Gratitude is a powerful human emotion. By conveying and receiving simple ‘thank you’ messages, we can genuinely derive the pleasure we seek everywhere else. Gratitude, derived from the Latin word ‘gratia,’ means gratefulness or thankfulness. In its simplest form, gratitude refers to a ‘state of thankfulness’ or being grateful.’
Neural mechanisms responsible for feelings of gratitude have grabbed the researcher's attention.1 Studies have demonstrated that at the brain level, moral judgments involving feelings of gratefulness are evoked in the right anterior temporal cortex.2
People who express and feel gratitude have a higher volume of gray matter in the right inferior temporal gyrus.3
Emily Fletcher, the founder of Ziva, a well-known meditation training site, called gratitude a ‘natural antidepressant.’ The effects of gratitude, when practiced daily, rise to the level of medication. It fuels our levels of long-lasting happiness and contentment, the physiological basis of which lies in our neurotransmitters.
When we express gratitude and receive the same, our brain releases dopamine and serotonin, the two crucial neurotransmitters responsible for our "feel good" emotions. They enhance our mood immediately, making us feel happy from the inside.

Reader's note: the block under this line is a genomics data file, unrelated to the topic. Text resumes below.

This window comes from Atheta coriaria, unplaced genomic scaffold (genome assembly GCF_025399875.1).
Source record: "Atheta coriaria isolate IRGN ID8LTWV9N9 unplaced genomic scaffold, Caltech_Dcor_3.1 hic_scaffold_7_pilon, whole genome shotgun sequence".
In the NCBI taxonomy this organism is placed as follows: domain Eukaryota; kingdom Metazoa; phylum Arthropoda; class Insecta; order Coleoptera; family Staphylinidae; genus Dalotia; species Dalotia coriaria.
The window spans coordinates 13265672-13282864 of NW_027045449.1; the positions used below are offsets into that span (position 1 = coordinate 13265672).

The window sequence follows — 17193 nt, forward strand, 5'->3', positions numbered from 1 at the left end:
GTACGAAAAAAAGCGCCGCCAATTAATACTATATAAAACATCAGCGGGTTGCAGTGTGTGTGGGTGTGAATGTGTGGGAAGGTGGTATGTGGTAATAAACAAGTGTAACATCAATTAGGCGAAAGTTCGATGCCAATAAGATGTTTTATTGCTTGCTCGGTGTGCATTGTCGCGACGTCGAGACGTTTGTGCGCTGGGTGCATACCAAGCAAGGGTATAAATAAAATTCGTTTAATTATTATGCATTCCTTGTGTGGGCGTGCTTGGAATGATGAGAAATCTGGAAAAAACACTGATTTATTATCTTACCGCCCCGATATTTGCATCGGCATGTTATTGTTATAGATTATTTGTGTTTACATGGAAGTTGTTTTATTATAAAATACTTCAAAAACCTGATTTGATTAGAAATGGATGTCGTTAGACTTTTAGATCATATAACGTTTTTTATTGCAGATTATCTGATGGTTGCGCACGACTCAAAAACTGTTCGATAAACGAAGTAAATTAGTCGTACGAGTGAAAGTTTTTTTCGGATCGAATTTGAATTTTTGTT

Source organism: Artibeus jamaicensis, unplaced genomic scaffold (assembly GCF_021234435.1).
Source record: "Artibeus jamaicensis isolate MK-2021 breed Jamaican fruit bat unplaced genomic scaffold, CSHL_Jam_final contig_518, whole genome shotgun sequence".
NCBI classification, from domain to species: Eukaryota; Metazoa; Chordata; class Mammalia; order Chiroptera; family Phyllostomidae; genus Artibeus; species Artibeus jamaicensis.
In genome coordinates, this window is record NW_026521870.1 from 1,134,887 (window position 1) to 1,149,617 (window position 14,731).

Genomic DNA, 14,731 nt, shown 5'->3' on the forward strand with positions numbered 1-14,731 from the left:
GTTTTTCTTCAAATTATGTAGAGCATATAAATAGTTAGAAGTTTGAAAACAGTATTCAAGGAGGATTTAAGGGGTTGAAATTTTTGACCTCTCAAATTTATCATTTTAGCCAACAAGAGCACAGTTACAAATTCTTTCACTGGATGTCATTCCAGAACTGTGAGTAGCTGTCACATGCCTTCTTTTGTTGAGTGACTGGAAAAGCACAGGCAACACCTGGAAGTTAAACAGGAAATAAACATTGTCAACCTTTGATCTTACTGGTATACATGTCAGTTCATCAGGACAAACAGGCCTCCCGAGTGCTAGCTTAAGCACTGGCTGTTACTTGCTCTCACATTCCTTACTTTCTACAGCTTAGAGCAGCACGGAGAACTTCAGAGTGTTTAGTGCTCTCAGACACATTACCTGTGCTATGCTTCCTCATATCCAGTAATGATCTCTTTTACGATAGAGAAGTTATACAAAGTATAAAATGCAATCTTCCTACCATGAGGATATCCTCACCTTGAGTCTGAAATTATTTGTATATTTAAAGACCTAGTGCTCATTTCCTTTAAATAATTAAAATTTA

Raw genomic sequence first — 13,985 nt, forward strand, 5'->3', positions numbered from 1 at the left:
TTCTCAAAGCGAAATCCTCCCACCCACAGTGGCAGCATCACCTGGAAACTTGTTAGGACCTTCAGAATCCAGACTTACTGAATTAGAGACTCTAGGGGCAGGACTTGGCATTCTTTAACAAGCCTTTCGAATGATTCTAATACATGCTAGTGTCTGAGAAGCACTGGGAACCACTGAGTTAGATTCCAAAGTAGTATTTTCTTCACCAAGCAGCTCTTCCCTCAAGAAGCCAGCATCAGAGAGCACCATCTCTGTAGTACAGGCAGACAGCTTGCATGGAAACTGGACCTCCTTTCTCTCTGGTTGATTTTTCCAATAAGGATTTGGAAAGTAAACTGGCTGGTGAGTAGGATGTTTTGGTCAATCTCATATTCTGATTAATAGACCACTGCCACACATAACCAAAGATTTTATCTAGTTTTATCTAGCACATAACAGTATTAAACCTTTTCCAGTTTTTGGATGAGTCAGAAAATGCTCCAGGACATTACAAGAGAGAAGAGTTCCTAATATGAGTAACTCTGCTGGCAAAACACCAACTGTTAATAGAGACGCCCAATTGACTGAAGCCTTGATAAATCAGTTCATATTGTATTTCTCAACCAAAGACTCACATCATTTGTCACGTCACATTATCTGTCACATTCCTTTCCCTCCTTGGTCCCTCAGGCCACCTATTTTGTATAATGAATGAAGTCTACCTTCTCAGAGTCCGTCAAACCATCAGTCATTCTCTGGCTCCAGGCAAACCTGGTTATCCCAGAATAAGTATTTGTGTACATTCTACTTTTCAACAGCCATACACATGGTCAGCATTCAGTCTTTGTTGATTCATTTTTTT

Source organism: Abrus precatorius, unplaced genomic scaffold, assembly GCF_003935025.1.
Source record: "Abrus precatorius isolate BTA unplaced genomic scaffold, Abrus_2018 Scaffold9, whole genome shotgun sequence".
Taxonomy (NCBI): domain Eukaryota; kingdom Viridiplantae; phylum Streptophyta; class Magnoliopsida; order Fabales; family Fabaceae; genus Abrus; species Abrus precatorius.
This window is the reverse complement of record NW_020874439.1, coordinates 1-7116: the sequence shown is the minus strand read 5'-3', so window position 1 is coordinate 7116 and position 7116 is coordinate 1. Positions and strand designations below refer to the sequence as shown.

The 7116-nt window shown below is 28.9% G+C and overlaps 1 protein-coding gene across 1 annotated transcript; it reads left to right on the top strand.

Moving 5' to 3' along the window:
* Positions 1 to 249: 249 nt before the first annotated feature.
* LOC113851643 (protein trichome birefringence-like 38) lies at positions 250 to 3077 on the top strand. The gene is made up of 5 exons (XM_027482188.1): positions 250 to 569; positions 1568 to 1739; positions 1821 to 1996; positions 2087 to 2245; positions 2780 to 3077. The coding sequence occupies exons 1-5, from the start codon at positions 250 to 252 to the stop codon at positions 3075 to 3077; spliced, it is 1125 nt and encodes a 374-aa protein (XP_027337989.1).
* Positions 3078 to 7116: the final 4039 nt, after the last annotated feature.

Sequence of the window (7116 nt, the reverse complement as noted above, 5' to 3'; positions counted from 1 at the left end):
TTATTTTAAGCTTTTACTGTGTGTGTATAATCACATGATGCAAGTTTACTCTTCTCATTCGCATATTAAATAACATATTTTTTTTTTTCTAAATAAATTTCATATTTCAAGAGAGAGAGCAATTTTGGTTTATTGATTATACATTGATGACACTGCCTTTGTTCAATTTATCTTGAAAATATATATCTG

The easiest way to get into the gratitude mindset is to keep a journal where we write about all the people and things that have triggered our gratefulness.
- Commit to daily practice.
- Be consistent in the morning or night about recording our observations.
- Recall and recollect the good things that happened to us in the past.
- When journalizing, be as detailed as possible. Record every little thing associated with the person or the incident that triggered our gratitude.
- Make journaling more of an experience rather than just a daily practice.
Daily journaling can help us fight through the most challenging times, likely to result in depression, anxiety, and burnout. Creating the journaling habit is very emotionally cathartic reducing stress, improving immune function, keeping our memory sharp, boosting mood and strengthening overall emotional function.4
By practicing gratitude every day with intention, we can structure and strengthen our neural pathways to ultimately create a permanently grateful and positive nature within ourselves. If fully internalized and normalized, gratitude becomes our state of mind, not just a holiday season.
“Gratitude makes sense of our past, brings peace for today, and creates a vision for tomorrow.” --Melody Beattle
Until next time. Travel safe and Merry Christmas.
1) Wood, A. M., Maltby, J., Stewart, N., Linley, P. A., & Joseph, S. (2008). A social-cognitive model of trait and state levels of gratitude. Emotion, 8(2), 281-290.
2) Zahn, R., Moll, J., Iyengar, V., Huey, E. D., Tierney, M., Krueger, F., & Grafman, J. (2009). Social conceptual impairments in frontotemporal lobar degeneration with right anterior temporal hypometabolism. Brain, 132(3), 604-616.
3) Zahn, R., Garrido, G., Moll, J., & Grafman, J. (2014). Individual differences in posterior cortical volume correlate with proneness to pride and gratitude. Social Cognitive and Affective Neuroscience, 9(11), 1676-1683.
4) Dibdin Emma, The Mental Health Benefits of Journaling (2022) PsychCenter.com